How The Gut Microbiota Affects Our Health with Dr. Erica & Dr. Justin Sonnenburg

Posted on January 3rd 2016 (almost 3 years)

Dr. Justin Sonnenburg is an associate professor of microbiology and immunology at Stanford and Dr. Erica Sonnenburg is a senior research scientist in the Sonnenburg lab. Erica and Justin both research the interaction between diet and the trillions of bacteria in the gut (specifically the colon) and how this impacts the health of the host (which, in this case, is a laboratory research mouse).

In addition to their work in the lab pushing the boundaries of human knowledge on the gut, Erica & Justin have also published a book entitled The Good Gut: Taking Control of Your Weight, Your Mood, and Your Long-term Health.

"We're not just this collection of human cells. We're in fact more like a tube of human cells that house this incredibly complex and dynamic ecosystem of microbes. What we're finding is these microbes are wired into pretty much all aspects of our biology." - Erica Sonnenburg, Ph.D. Click To Tweet

Discussed in this episode:

  • How our Western diets compare to those of traditional societies (like hunter-gatherers in Tanzania) and just how far we are from the upper limits of normal.... just 15 grams per day for many of us versus their 200 grams per day!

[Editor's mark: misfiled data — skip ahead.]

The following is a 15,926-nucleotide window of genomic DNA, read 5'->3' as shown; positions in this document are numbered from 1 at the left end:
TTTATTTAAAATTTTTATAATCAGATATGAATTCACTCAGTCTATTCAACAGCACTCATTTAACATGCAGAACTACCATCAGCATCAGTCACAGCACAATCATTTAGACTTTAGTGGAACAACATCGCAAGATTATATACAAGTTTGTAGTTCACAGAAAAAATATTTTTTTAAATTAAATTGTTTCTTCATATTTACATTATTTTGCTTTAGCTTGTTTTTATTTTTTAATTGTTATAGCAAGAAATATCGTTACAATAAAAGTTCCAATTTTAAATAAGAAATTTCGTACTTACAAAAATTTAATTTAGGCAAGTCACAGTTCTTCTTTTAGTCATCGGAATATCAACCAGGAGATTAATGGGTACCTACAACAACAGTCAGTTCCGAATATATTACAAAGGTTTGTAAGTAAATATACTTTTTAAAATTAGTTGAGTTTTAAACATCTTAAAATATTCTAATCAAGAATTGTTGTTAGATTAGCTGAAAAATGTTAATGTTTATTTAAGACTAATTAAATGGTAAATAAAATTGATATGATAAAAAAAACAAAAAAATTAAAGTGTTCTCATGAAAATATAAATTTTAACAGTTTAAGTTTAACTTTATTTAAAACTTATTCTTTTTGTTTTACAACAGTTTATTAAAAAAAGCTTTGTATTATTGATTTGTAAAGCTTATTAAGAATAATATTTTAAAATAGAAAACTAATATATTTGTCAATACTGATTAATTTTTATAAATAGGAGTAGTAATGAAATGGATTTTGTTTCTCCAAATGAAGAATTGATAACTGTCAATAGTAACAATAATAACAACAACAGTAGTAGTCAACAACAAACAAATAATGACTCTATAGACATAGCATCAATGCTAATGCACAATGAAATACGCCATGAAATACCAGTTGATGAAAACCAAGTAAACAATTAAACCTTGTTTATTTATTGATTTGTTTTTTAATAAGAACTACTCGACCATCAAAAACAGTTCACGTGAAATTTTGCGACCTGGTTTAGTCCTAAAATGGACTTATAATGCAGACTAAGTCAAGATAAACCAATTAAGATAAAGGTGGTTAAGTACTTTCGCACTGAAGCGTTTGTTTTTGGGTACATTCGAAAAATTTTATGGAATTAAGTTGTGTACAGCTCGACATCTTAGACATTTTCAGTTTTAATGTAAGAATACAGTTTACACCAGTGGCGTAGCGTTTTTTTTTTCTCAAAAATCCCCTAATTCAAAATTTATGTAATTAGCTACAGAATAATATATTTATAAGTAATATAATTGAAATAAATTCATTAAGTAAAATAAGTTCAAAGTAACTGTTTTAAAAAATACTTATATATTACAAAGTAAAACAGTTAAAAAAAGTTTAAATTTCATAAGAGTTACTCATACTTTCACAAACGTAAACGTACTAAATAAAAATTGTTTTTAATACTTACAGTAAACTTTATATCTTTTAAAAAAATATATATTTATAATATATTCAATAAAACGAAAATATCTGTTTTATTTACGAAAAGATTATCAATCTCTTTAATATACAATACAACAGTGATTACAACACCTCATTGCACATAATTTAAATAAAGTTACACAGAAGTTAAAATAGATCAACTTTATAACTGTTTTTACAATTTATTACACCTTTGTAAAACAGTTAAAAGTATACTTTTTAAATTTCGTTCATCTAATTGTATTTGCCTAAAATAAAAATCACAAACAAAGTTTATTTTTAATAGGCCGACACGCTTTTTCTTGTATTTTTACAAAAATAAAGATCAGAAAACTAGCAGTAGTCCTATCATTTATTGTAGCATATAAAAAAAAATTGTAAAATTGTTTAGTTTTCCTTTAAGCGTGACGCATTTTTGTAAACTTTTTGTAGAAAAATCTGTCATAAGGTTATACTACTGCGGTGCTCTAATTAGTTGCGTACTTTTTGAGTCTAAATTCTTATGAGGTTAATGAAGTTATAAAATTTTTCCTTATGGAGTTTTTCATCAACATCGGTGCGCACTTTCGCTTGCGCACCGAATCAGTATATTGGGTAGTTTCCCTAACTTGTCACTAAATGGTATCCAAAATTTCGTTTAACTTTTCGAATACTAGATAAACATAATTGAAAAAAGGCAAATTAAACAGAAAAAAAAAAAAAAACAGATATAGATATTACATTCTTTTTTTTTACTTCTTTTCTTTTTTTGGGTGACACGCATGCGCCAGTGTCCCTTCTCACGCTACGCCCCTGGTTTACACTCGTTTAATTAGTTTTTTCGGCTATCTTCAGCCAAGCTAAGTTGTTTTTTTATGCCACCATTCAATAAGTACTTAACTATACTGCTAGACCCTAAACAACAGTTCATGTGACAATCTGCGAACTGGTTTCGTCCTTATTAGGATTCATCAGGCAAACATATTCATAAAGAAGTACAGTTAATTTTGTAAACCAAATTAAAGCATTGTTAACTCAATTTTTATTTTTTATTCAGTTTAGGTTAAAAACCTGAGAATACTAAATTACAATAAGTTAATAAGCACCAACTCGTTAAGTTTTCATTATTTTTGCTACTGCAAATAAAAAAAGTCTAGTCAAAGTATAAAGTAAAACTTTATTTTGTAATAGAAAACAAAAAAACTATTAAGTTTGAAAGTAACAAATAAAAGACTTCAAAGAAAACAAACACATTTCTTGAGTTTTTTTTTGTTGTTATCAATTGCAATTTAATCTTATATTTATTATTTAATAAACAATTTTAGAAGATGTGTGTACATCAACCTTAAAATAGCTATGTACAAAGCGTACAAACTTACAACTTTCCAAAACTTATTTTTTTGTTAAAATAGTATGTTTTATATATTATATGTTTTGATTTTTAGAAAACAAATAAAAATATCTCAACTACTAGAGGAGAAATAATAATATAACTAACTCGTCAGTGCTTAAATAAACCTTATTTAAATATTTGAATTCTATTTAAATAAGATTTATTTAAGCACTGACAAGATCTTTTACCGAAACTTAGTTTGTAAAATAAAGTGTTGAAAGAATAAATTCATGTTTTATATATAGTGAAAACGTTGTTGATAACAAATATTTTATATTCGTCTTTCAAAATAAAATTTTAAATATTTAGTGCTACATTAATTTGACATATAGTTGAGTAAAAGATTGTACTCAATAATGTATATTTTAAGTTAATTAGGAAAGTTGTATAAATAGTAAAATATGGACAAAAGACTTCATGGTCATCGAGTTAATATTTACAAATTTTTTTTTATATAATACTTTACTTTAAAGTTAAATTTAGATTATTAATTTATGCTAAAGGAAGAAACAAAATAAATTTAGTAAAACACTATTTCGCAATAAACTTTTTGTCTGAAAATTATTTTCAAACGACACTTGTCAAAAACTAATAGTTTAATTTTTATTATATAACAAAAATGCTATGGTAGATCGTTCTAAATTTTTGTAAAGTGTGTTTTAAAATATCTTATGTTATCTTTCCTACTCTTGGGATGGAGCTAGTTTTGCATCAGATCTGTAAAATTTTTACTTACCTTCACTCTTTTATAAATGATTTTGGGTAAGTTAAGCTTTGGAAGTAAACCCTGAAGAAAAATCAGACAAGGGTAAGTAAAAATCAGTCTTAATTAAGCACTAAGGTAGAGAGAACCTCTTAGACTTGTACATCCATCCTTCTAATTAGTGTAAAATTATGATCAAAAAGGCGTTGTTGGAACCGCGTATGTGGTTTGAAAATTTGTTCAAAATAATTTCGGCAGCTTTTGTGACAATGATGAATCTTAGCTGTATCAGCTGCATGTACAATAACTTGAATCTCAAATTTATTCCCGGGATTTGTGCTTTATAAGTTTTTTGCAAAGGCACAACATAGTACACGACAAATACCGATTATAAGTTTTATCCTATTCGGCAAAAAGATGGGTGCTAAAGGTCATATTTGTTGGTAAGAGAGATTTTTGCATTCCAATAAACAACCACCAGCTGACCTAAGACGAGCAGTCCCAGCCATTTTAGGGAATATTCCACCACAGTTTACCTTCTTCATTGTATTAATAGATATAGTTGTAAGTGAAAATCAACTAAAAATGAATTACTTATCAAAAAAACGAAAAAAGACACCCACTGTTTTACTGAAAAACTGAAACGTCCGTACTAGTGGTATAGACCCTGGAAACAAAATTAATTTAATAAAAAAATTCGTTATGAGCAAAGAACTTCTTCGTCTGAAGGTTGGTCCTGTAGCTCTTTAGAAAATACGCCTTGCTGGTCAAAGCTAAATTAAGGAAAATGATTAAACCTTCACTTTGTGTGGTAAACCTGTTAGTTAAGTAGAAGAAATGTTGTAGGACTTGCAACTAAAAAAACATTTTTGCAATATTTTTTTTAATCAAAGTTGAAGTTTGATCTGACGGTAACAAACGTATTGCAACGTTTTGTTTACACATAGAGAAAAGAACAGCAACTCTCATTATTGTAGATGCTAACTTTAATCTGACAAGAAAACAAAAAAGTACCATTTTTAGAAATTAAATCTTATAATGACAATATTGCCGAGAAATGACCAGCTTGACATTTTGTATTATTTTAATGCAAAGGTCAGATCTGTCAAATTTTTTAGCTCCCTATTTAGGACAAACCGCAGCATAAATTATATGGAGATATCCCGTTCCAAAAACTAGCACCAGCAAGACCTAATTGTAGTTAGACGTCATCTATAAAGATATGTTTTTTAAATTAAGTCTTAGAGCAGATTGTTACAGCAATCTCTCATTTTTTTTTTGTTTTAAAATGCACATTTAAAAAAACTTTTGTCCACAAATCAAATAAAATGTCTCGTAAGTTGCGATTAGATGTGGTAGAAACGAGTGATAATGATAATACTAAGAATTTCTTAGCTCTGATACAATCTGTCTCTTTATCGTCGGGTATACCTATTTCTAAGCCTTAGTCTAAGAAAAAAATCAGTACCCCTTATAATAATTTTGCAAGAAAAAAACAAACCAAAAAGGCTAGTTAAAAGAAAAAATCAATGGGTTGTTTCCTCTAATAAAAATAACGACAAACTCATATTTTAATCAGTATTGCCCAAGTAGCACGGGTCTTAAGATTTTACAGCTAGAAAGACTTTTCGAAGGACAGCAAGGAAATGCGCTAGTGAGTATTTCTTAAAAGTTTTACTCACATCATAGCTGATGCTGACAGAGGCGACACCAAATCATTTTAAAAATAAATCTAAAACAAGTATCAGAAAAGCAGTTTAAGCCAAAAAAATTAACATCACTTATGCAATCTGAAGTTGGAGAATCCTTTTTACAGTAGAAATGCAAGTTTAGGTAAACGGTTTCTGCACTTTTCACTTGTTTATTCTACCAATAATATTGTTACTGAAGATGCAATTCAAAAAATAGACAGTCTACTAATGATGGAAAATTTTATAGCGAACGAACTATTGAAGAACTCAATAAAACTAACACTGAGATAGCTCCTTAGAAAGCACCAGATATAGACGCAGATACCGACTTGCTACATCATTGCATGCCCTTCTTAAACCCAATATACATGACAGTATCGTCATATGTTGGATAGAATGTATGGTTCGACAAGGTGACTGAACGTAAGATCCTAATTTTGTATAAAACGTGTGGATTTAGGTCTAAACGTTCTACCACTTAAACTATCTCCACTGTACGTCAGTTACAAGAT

• How this lack of fiber in the typical American diet actually starves good bacteria of their food, and how this has an effect not only on the immune system and autoimmune diseases but also results in the breakdown of the gut barrier, which leads to widespread inflammation and inflammatory diseases.
  • The pivotal role fiber plays in fueling good bacteria in the gut that act like "miniature drug factories" which produce compounds that regulate the immune system by increasing the number of T regulatory cells, which are specialized types of immune cells that keep the immune system in check and prevent autoimmune responses.
  • How the compounds produced by bacteria also increase other types of blood cells in the body in a process known as hematopoiesis.
  • How C-sections have a negative effect on the infant’s gut due to the lack of exposure to bacteria present in the mother’s vaginal canal.
  • How the use of formula can be deleterious by depriving the infant of special carbohydrates in breast milk known as human milk oligosaccharides, which are specialized for encouraging the right kind of commensal gut flora while discouraging the pathogenic variety.

Learn more about the Sonnenburg Lab

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